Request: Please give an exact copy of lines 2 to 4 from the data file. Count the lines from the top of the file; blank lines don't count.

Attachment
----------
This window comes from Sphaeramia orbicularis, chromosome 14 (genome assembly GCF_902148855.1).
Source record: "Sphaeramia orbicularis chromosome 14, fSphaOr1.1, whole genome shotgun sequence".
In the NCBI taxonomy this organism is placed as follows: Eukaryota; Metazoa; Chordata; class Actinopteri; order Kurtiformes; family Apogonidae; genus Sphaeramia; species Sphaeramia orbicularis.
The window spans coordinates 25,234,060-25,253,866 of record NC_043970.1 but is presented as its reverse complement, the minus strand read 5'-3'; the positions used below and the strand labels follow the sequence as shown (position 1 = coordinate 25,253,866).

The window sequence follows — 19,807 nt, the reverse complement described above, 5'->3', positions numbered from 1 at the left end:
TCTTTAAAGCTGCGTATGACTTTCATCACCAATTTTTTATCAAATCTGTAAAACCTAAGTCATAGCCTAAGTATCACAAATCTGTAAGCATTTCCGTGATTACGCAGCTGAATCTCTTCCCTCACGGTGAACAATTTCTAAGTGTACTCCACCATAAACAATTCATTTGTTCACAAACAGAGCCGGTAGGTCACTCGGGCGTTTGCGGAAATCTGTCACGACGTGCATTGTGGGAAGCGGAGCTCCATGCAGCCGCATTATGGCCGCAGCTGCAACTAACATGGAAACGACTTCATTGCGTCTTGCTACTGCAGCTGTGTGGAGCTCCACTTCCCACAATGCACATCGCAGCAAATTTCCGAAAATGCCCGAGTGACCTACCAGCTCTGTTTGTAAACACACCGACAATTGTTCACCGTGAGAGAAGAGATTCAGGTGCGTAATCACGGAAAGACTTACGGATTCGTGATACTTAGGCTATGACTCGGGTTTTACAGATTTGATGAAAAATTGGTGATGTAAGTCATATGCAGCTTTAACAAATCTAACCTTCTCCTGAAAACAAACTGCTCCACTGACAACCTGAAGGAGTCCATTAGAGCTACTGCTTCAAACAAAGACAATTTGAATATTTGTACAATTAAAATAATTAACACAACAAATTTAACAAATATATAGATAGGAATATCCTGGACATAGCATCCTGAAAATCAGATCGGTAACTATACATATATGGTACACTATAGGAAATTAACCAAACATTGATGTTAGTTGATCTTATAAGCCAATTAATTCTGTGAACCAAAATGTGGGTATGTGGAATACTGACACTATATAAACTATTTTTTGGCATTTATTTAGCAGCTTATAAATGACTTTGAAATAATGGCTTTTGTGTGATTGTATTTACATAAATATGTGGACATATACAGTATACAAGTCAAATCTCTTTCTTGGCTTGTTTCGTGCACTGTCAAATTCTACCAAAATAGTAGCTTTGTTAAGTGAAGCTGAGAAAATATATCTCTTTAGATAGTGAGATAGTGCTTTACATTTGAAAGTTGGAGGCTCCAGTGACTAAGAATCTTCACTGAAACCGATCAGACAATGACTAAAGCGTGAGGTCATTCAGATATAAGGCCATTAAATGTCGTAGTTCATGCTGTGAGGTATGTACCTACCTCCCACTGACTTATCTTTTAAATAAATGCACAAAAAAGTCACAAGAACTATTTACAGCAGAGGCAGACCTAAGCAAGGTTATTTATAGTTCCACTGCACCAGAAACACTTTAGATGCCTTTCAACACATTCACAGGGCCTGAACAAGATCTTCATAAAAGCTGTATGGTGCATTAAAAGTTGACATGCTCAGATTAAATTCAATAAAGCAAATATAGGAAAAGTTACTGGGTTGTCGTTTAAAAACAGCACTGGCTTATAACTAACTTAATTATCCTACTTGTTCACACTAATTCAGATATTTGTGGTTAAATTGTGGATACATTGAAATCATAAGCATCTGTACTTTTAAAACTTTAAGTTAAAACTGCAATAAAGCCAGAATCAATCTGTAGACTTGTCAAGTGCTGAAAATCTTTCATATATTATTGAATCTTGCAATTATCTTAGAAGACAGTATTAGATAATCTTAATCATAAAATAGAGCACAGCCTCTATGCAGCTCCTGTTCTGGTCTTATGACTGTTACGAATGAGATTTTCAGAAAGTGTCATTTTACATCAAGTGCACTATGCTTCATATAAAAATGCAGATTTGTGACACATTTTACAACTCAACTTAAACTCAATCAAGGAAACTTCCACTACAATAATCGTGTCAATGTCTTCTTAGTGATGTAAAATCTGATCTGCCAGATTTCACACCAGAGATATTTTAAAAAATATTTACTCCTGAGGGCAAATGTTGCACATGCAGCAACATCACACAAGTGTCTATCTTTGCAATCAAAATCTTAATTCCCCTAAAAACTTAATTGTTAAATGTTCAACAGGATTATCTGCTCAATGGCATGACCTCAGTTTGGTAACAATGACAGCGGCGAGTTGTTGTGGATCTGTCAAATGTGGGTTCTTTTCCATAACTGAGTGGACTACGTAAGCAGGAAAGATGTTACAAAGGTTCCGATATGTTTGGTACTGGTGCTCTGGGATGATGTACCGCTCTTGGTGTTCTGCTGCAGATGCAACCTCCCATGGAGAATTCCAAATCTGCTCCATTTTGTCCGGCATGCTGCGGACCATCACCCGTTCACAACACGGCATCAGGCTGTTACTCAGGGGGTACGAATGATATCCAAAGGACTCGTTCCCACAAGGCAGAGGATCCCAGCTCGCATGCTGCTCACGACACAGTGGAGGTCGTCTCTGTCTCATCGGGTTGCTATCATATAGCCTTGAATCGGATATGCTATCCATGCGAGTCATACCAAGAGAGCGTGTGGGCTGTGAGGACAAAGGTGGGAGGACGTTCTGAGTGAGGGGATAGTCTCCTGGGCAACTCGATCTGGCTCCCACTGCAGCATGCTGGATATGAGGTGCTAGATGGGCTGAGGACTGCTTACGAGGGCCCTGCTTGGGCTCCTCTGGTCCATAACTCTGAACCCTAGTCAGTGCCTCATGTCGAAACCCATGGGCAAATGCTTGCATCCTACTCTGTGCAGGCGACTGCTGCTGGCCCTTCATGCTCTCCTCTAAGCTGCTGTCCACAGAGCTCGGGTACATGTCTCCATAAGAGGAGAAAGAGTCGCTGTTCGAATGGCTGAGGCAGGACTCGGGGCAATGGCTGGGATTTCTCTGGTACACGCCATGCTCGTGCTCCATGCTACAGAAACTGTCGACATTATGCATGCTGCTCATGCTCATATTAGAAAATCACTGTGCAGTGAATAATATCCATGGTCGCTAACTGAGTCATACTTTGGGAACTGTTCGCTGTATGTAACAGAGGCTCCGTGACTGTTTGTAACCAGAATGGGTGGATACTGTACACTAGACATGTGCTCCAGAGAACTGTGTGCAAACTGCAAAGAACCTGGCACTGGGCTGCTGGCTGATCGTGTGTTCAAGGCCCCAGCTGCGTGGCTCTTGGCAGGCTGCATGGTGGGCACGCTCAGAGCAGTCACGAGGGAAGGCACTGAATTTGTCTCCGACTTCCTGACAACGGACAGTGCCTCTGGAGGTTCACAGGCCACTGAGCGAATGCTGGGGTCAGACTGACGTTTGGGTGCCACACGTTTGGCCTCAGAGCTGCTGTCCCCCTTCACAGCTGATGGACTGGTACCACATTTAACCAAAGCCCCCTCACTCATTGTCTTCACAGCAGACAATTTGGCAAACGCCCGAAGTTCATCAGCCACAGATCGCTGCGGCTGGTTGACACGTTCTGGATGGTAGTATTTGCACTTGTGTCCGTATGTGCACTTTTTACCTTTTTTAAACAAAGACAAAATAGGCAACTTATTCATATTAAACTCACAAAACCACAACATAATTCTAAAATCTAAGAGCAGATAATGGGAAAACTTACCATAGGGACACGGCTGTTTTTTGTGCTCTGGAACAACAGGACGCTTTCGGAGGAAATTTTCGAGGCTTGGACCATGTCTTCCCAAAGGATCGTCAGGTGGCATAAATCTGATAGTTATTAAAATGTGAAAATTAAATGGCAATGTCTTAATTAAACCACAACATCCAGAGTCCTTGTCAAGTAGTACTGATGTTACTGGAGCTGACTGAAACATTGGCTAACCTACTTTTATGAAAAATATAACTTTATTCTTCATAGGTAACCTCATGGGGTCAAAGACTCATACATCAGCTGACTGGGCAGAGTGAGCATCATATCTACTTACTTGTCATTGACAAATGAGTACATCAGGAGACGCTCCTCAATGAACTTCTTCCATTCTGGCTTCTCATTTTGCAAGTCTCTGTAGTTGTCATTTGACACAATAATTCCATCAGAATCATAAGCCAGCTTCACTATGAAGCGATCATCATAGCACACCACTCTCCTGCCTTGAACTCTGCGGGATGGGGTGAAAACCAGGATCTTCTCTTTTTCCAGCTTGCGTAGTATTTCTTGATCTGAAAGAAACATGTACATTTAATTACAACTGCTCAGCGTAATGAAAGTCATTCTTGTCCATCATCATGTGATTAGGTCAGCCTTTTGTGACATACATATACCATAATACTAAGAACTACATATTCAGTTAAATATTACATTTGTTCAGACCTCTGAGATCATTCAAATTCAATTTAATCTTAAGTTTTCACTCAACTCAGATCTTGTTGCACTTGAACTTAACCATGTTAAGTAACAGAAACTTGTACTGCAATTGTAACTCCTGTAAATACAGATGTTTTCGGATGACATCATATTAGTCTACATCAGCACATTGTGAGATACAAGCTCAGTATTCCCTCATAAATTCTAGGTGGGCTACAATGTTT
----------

Source record: "Sphaeramia orbicularis chromosome 14, fSphaOr1.1, whole genome shotgun sequence".
In the NCBI taxonomy this organism is placed as follows: Eukaryota; Metazoa; Chordata; class Actinopteri; order Kurtiformes; family Apogonidae; genus Sphaeramia; species Sphaeramia orbicularis.
The window spans coordinates 25,234,060-25,253,866 of record NC_043970.1 but is presented as its reverse complement, the minus strand read 5'-3'; the positions used below and the strand labels follow the sequence as shown (position 1 = coordinate 25,253,866).